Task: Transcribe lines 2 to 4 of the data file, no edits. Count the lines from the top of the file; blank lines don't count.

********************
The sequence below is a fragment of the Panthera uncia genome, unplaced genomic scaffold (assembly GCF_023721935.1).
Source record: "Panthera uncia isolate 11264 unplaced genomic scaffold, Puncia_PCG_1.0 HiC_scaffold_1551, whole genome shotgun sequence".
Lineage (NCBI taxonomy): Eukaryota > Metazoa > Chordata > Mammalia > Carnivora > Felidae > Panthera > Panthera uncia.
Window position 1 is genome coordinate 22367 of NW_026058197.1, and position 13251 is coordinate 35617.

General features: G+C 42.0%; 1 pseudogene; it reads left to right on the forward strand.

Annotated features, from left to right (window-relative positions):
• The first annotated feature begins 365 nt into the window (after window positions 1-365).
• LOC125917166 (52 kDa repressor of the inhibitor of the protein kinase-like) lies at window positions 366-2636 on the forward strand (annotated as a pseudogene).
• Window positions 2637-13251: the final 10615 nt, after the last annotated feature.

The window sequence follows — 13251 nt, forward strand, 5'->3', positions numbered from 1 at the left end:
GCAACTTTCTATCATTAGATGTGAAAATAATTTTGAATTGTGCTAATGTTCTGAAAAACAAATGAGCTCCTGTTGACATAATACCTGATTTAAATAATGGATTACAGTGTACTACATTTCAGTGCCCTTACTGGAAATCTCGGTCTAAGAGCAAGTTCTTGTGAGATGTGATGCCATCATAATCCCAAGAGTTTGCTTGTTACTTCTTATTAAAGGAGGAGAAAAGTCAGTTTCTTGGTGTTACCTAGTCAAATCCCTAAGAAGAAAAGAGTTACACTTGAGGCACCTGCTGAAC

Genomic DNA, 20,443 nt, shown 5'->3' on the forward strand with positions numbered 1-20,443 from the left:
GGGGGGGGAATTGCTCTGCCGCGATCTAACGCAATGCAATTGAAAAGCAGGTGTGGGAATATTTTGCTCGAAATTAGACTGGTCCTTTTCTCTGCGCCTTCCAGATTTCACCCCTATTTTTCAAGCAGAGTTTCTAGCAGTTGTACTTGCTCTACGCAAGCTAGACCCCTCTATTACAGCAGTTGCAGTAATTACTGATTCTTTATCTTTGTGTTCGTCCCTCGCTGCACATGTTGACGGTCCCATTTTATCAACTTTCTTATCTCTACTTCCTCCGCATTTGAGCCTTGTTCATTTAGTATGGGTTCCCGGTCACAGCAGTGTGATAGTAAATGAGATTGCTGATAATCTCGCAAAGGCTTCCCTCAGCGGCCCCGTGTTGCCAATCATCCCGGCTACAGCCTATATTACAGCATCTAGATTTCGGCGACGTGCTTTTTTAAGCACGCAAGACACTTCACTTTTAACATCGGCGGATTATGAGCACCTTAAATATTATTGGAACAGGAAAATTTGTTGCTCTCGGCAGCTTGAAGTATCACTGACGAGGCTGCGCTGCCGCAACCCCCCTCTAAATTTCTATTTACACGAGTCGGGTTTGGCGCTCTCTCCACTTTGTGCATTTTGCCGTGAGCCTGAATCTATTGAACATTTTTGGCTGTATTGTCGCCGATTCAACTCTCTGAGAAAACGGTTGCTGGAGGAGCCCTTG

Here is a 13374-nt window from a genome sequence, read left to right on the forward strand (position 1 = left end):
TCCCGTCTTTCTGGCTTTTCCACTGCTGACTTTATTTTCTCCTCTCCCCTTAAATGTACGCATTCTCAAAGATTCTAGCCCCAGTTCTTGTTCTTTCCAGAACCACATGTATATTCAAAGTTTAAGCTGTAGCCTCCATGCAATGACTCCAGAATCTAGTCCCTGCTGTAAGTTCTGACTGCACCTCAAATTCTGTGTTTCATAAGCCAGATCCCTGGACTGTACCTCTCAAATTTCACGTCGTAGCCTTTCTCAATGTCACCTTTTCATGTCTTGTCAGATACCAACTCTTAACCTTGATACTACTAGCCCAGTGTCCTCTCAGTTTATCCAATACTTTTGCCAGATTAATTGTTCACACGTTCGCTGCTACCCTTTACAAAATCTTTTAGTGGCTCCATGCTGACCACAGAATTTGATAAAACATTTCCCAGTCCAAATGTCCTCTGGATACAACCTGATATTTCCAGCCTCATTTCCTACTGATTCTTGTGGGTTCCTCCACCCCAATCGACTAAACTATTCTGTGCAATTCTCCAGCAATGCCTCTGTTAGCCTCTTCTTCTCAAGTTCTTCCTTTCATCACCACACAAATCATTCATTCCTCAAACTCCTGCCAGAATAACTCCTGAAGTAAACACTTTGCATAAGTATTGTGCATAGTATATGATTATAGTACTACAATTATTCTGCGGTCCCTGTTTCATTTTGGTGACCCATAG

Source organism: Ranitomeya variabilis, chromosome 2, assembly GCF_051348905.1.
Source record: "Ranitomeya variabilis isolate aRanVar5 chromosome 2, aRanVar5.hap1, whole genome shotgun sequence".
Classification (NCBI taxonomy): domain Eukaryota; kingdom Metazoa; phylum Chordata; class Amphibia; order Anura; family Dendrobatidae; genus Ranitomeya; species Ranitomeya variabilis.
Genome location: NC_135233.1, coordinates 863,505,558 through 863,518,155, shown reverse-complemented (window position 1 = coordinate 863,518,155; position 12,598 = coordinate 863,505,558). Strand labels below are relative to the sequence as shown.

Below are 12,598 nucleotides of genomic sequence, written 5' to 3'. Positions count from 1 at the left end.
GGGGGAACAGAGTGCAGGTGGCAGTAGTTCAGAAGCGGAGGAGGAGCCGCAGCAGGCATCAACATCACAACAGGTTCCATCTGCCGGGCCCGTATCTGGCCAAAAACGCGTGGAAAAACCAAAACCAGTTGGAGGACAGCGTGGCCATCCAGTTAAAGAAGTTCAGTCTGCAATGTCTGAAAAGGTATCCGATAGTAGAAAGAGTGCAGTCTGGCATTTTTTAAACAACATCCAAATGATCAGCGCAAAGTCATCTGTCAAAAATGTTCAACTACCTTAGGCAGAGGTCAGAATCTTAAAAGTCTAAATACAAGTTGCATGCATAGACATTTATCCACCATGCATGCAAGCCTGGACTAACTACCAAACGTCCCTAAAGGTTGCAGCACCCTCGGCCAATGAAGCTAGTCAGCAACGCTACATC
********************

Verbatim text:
Source record: "Panthera uncia isolate 11264 unplaced genomic scaffold, Puncia_PCG_1.0 HiC_scaffold_1551, whole genome shotgun sequence".
Lineage (NCBI taxonomy): Eukaryota > Metazoa > Chordata > Mammalia > Carnivora > Felidae > Panthera > Panthera uncia.
Window position 1 is genome coordinate 22367 of NW_026058197.1, and position 13251 is coordinate 35617.